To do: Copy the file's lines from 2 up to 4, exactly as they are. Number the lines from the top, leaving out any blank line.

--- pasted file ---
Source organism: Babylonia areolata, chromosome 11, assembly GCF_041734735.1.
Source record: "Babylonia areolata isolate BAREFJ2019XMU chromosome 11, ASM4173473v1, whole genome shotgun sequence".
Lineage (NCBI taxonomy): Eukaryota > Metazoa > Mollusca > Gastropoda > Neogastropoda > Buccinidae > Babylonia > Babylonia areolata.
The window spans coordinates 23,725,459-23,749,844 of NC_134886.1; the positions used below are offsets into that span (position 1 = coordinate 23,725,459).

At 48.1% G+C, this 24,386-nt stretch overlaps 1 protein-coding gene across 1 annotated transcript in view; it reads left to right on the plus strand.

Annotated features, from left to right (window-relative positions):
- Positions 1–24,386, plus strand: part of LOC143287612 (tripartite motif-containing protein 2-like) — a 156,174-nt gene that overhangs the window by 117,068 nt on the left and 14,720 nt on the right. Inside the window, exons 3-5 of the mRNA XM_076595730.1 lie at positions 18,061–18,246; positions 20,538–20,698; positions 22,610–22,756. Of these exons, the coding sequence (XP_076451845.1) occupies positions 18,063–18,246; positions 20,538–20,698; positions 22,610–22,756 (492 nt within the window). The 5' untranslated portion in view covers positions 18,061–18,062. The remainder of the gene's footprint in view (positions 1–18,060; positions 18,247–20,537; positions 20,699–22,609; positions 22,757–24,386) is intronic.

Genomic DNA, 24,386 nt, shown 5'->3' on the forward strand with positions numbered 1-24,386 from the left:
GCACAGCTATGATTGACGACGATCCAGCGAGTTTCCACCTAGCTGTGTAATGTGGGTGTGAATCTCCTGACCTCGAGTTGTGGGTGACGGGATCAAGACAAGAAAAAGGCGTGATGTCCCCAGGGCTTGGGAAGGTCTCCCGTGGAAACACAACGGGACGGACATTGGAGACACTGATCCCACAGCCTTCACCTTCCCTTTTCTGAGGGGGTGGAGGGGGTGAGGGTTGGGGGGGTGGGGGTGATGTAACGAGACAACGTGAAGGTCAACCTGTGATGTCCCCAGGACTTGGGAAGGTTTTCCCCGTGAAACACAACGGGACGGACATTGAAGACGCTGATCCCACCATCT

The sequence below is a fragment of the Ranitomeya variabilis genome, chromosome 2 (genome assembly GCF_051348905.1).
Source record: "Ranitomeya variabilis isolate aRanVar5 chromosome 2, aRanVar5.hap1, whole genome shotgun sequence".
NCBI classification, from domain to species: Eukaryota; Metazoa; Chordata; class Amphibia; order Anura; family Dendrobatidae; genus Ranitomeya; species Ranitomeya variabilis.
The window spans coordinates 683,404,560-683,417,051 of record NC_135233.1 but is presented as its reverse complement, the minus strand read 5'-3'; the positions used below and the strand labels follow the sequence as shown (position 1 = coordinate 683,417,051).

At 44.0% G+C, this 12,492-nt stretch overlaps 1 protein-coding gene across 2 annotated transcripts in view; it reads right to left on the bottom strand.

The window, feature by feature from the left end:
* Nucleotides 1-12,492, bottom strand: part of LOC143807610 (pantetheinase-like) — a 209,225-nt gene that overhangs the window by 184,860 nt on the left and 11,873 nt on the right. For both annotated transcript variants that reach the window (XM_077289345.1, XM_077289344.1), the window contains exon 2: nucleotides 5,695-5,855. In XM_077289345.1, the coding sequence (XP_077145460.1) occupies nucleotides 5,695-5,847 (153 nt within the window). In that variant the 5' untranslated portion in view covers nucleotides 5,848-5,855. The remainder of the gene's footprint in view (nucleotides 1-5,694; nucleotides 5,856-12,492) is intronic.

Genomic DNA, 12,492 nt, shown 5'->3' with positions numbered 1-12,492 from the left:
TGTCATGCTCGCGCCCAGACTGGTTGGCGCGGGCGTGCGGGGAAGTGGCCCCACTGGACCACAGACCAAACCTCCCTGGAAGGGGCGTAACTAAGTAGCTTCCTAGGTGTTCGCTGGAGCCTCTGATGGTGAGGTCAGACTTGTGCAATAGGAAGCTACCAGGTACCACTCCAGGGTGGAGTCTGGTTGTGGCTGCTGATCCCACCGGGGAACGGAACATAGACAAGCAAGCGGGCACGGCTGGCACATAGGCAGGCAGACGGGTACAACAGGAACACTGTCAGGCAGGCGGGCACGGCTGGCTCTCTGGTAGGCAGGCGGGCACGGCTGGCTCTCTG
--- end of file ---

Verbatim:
Source record: "Babylonia areolata isolate BAREFJ2019XMU chromosome 11, ASM4173473v1, whole genome shotgun sequence".
Lineage (NCBI taxonomy): Eukaryota > Metazoa > Mollusca > Gastropoda > Neogastropoda > Buccinidae > Babylonia > Babylonia areolata.
The window spans coordinates 23,725,459-23,749,844 of NC_134886.1; the positions used below are offsets into that span (position 1 = coordinate 23,725,459).